Friday, January 29, 2016
My Barbie, Myself
Mr. and Mrs. Mattel (if Barbie has parents) have announced a blessed event: 33 new Barbies, born fully formed and not wearing newborn sizes. "Fully formed" is the interest here. The new Barbies are tall, petite or curvy with different skin tones, hairstyles and feet that can sit on the ground. For the past two years, Mattel has been jiggering with the original stick-thin formula "to bring the doll in line with realistic body standards and reflect the diversity of the kids playing with the dolls" according to USA Today.
The concept is not new. American Girl dolls have long been offering multiple ethinc variations of their iconic doll (though the bodies are still realistic seven-year-olds). The goal was a little girl could order a doll that might look like her, if she wanted, or foster a whole United Nations (if her parents were filthy rich).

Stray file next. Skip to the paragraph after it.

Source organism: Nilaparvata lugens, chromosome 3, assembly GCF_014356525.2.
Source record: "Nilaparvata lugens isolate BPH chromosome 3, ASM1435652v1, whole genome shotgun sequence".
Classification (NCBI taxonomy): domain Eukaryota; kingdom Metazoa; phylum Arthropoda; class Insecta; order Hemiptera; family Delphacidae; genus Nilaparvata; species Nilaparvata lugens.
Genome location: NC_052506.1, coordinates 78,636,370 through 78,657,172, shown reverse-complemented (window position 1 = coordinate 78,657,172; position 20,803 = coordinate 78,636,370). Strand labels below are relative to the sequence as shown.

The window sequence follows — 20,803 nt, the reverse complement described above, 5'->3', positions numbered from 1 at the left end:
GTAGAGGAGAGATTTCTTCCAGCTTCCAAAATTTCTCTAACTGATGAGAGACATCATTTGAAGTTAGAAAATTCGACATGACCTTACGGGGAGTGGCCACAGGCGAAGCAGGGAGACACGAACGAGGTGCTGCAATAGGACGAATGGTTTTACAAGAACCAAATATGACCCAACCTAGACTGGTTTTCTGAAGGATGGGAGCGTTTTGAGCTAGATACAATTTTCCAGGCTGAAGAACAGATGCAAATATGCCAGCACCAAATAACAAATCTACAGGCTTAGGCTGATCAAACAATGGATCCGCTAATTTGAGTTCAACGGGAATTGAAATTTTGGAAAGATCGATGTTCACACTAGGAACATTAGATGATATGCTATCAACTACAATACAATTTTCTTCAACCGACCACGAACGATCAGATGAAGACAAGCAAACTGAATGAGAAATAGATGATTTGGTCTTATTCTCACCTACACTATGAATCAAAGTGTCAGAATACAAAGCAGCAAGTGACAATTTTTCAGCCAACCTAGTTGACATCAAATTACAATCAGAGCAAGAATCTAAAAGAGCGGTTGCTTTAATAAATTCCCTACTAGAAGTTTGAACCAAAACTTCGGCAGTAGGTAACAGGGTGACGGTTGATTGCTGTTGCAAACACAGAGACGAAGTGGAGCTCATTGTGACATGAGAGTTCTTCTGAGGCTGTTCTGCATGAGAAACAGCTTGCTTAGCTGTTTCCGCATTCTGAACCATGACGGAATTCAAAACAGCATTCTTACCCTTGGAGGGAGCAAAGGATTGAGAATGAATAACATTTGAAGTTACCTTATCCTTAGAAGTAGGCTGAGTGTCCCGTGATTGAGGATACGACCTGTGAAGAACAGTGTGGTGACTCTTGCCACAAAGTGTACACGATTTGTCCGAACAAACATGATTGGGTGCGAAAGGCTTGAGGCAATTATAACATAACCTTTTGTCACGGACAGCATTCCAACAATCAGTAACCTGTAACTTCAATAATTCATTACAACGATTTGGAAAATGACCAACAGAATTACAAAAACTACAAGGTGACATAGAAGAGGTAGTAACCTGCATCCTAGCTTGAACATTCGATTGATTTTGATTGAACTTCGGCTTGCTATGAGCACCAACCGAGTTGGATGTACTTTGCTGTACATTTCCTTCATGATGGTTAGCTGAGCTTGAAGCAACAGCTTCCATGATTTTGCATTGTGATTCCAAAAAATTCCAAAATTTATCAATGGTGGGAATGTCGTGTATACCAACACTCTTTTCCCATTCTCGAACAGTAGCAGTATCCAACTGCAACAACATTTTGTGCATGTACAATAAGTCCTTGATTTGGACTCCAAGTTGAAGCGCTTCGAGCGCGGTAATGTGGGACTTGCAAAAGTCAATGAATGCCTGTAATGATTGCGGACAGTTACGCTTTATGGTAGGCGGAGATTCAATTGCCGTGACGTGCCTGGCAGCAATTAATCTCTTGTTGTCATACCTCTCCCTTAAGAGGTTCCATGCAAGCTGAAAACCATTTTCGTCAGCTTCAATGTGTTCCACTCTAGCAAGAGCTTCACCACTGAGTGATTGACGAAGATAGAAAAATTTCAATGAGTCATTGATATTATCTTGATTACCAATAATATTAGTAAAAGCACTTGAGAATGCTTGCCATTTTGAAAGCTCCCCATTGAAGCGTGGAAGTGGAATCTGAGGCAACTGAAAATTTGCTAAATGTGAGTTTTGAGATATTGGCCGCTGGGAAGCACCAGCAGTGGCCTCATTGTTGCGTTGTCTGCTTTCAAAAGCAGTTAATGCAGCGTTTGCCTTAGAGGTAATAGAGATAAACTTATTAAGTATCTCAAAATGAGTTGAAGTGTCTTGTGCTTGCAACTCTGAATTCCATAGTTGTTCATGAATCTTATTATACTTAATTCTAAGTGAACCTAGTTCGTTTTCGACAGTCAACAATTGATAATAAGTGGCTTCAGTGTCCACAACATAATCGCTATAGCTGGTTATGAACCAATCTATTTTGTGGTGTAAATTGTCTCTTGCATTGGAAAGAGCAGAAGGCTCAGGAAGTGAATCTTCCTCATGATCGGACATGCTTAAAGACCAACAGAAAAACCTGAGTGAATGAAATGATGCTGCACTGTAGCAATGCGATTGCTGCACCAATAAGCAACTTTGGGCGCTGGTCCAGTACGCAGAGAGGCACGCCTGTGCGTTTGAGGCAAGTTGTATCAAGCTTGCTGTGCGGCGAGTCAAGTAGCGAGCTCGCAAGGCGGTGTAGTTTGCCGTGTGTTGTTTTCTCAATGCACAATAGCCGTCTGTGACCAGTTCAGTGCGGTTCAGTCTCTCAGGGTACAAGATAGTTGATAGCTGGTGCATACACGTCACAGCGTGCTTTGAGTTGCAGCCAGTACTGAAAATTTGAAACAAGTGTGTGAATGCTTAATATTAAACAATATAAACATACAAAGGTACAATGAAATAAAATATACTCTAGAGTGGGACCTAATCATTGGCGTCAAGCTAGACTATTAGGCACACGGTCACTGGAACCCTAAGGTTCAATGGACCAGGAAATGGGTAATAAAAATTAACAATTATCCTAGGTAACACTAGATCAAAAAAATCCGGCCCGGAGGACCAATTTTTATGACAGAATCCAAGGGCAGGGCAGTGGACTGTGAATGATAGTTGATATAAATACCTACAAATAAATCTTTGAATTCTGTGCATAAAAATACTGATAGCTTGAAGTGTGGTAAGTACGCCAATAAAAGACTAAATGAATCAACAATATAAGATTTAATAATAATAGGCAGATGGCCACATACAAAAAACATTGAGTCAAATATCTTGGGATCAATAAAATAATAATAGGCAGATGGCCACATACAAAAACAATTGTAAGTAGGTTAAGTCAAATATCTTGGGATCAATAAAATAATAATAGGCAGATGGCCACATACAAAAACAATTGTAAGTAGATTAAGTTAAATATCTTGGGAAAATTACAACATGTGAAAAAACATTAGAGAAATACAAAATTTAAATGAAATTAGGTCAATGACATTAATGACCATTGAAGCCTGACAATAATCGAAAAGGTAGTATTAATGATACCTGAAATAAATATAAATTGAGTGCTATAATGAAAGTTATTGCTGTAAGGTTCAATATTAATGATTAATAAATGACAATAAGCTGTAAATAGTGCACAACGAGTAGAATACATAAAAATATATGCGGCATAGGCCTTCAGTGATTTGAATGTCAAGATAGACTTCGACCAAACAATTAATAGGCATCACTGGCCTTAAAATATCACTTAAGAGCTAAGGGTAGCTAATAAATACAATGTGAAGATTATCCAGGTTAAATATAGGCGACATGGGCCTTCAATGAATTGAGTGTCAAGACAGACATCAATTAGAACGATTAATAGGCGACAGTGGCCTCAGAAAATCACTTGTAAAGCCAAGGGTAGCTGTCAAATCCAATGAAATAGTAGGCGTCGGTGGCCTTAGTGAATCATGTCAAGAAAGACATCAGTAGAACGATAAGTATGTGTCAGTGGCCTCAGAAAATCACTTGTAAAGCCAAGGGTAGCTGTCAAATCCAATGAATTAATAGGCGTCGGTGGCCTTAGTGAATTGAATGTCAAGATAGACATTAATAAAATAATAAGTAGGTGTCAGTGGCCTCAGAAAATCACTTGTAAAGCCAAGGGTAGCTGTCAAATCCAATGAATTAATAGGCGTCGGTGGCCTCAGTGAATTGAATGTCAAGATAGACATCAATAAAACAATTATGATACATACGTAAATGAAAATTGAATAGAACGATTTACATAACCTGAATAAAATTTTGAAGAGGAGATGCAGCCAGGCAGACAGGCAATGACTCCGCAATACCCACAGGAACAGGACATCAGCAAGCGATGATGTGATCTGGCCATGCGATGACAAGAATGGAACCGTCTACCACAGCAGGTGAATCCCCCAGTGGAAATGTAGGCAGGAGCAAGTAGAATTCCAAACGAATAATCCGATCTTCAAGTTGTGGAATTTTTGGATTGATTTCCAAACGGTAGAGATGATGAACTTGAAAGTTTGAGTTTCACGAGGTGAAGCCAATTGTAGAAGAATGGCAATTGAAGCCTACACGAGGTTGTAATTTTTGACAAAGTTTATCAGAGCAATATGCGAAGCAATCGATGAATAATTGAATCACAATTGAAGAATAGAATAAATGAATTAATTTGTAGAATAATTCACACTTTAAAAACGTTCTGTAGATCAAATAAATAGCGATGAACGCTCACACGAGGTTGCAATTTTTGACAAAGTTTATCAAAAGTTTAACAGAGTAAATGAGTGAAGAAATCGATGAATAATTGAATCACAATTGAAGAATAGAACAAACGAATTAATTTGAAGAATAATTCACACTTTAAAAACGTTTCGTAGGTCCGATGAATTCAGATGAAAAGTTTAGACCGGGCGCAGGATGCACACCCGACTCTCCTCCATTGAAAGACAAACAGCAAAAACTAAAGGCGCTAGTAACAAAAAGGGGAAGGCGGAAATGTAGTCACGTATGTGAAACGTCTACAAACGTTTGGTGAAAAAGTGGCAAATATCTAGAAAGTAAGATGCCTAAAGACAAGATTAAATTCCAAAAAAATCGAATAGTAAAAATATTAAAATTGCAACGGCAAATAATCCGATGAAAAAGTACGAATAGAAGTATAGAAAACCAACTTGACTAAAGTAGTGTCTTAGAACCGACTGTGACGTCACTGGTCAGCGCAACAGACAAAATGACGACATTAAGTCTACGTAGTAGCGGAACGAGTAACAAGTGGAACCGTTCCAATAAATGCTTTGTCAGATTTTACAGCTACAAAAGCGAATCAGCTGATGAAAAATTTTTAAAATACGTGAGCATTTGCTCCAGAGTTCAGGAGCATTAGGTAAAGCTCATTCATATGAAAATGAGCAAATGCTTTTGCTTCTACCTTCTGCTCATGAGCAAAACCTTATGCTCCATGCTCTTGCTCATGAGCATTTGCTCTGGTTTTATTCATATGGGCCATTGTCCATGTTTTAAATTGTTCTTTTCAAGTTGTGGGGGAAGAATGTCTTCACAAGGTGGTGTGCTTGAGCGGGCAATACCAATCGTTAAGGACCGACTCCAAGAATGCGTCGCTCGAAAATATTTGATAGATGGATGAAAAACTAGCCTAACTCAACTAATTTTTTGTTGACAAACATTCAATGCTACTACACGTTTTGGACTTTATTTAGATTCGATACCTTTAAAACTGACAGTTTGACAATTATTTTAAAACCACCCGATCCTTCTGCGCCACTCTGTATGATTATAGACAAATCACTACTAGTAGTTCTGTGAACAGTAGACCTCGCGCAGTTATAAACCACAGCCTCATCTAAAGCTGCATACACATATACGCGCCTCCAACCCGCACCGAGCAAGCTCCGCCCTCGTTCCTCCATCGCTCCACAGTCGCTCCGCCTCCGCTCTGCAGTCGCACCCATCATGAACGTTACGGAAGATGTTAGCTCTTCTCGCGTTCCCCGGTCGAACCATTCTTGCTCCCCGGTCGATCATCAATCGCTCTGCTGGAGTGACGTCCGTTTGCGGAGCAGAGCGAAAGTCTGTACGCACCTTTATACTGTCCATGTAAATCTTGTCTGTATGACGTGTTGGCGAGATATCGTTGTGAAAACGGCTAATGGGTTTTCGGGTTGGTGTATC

Mattel's move is all well and good, but take a look please at "Curvy Barbie". Isn't she really just pear-shaped Barbie (in which case she looks like me)? Look at those arms. The majority of plus-size or "curvy" women have weight on their arms as well. Is there a plastic shortage in Mattel-land?
I'm not going to join the outcry (already) that these dolls are still perfect— perfect features, perfect hair, not a blemish, not a bulge. Make believe is —still— a real element of play. Without emphasizing our imperfections will they become less important over time?
The new Barbies are not documentary; they're docu-drama. They are reality as portrayed by actors, which is okay as long as you accept that. I'll be curious which of the new Barbies sell the best. I wouldn't want Petite Barbie unless she gets a petite wardrobe. Otherwise it will be too hard to find pants that fit.
And now, what about this guy?